Tuesday, January 6, 2009

American degeneracy

Welcome to the CCS blog. Or welcome back as the case may be. Note that all the posts from last time the class ran are available and are still relevant, entertaining and useful - or at least as relevant, entertaining and useful as they ever were. You can use the labels on the right hand side to pull up the posts about a particular topic.

In lecture today I briefly mentioned Jefferson's desire to find a mammoth to refute the assertion that America was in some way degenerate. It's an interesting story and the Academy of Natural Sciences has a nice series of webpages entitled 'Buffon's Degeneracy'. To make this even more relevant to lecture you can also read about Buffon's disagreement with Linnaeus (see the footnote on page 1)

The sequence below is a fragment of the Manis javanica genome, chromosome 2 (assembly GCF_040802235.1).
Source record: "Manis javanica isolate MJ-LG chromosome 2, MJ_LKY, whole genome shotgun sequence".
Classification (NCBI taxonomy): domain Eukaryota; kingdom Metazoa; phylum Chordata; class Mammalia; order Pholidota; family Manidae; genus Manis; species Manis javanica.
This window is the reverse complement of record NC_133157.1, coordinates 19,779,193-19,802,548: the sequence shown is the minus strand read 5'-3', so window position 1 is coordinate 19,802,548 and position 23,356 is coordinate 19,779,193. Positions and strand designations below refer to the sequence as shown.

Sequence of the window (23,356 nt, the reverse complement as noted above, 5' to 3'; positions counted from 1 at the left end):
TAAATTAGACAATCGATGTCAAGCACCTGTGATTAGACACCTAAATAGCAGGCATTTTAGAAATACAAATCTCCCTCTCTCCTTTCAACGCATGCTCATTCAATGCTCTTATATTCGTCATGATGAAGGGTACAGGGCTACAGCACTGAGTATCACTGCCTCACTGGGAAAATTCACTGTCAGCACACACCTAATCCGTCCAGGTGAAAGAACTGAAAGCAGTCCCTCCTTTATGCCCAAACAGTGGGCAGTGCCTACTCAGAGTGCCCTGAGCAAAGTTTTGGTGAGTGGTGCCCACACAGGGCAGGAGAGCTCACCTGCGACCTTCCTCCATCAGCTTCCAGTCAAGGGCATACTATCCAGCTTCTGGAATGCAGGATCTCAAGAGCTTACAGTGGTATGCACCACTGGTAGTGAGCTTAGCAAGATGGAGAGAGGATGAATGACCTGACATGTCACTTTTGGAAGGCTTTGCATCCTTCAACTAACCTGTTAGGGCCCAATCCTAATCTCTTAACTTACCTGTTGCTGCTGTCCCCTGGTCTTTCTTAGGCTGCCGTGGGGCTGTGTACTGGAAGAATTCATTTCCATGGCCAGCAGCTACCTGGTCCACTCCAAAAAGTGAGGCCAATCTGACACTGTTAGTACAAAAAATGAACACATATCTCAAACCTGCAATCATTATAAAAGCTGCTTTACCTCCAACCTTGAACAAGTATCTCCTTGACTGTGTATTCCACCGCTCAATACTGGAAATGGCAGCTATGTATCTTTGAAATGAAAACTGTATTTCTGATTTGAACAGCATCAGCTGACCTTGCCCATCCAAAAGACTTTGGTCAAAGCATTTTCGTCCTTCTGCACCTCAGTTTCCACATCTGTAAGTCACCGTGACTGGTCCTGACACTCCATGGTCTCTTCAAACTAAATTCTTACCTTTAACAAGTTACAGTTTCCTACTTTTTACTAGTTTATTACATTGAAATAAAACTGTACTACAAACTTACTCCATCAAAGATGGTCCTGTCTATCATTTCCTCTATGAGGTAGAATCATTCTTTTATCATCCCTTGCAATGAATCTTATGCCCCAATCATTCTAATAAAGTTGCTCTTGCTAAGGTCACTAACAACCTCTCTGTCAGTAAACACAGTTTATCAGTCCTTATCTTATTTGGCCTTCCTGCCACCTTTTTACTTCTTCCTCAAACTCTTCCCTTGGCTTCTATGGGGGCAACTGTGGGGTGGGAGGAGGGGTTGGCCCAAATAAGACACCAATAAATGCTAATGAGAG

"In America, therefore, animated Nature is weaker, less active, and more circumscribed in the variety of her productions; for we perceive, from the enumeration of the American animals, that the numbers of species is not only fewer, but that, in general, all the animals are much smaller than those of the Old Continent."
George Louis Leclerc, comte de Buffon (1707-1788)

Others would take this further:
"One must be astonished that America has not yet produced one good poet, one able mathematician, one man of genius in a single art or a single science."

Read page two for the American response.

The anteater with a splendid classical background is from Buffon's Histoire naturelle, thirty-six volumes of which were completed during his lifetime and another eight published after his death from material he had prepared.

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